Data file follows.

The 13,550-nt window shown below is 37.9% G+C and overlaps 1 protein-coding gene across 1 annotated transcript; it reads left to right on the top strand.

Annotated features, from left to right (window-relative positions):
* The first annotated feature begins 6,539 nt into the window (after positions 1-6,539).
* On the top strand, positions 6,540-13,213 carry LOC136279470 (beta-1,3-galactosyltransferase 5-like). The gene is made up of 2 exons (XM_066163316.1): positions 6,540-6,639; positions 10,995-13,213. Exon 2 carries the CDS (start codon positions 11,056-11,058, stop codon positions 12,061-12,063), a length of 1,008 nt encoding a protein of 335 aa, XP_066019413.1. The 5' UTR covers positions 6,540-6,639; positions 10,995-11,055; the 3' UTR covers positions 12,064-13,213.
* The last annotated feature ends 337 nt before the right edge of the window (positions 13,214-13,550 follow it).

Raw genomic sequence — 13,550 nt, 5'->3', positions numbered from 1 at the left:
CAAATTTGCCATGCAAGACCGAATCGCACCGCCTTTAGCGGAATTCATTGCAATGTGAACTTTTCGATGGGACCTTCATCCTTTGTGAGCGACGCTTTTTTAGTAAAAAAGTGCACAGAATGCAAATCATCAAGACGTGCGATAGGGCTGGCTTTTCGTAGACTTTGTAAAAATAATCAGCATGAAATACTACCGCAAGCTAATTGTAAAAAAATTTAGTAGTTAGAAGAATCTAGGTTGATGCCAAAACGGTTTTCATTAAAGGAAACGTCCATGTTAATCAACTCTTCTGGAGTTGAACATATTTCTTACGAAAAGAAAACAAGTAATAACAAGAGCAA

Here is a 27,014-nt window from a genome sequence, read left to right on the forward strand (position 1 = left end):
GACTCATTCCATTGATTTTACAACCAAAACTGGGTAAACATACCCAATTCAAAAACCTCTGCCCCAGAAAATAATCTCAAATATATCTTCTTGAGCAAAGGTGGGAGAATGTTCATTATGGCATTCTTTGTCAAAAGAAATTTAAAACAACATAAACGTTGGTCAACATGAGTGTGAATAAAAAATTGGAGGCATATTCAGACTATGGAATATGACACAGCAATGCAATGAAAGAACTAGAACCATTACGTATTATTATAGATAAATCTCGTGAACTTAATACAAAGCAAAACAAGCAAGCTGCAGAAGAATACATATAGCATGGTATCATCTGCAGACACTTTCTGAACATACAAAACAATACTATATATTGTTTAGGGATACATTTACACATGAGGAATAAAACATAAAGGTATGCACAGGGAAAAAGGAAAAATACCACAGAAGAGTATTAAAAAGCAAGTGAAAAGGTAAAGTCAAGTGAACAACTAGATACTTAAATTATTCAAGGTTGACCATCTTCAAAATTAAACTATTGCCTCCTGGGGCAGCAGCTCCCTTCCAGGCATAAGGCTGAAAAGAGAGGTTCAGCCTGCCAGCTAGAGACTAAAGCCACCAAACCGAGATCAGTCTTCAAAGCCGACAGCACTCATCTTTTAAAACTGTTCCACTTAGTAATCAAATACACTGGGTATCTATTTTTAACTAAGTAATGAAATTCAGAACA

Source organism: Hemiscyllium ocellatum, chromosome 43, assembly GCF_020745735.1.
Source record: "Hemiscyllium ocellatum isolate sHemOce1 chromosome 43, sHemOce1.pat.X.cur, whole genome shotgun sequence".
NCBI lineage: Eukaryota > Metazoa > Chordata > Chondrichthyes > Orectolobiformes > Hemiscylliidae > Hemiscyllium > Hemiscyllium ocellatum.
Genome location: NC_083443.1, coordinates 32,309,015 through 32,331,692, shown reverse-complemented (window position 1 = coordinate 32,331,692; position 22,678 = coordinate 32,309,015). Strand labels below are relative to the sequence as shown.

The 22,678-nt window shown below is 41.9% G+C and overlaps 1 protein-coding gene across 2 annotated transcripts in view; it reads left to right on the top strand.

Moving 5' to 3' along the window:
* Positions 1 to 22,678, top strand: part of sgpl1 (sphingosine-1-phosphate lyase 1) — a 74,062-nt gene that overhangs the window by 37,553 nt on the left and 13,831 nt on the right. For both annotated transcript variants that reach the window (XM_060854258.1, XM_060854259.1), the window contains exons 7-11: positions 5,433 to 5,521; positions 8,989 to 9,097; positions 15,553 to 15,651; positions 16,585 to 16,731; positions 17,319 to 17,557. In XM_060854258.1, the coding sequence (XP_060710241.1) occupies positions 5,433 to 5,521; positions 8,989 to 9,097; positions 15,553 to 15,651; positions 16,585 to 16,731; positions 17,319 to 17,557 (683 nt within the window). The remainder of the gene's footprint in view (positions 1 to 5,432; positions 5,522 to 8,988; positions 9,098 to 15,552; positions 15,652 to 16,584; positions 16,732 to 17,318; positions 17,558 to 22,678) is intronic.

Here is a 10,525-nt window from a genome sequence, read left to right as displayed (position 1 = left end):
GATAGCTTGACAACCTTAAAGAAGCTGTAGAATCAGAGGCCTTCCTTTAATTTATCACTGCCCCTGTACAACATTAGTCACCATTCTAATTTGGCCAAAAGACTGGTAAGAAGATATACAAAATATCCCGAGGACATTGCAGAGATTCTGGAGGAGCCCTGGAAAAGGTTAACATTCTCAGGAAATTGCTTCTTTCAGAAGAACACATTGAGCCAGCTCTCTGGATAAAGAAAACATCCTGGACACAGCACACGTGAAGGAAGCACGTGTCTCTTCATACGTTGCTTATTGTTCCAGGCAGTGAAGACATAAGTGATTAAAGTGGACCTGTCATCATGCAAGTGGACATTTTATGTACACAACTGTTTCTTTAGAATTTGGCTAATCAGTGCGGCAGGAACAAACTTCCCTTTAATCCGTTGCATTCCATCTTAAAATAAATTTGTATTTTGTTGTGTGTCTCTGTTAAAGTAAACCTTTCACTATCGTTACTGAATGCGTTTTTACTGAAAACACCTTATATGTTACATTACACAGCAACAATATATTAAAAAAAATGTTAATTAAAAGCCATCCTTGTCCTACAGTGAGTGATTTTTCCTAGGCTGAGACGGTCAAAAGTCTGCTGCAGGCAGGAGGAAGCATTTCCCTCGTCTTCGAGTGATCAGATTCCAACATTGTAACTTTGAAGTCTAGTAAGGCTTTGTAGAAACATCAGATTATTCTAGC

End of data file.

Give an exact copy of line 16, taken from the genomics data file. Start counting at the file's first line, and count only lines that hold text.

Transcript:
* Positions 1 to 22,678, top strand: part of sgpl1 (sphingosine-1-phosphate lyase 1) — a 74,062-nt gene that overhangs the window by 37,553 nt on the left and 13,831 nt on the right. For both annotated transcript variants that reach the window (XM_060854258.1, XM_060854259.1), the window contains exons 7-11: positions 5,433 to 5,521; positions 8,989 to 9,097; positions 15,553 to 15,651; positions 16,585 to 16,731; positions 17,319 to 17,557. In XM_060854258.1, the coding sequence (XP_060710241.1) occupies positions 5,433 to 5,521; positions 8,989 to 9,097; positions 15,553 to 15,651; positions 16,585 to 16,731; positions 17,319 to 17,557 (683 nt within the window). The remainder of the gene's footprint in view (positions 1 to 5,432; positions 5,522 to 8,988; positions 9,098 to 15,552; positions 15,652 to 16,584; positions 16,732 to 17,318; positions 17,558 to 22,678) is intronic.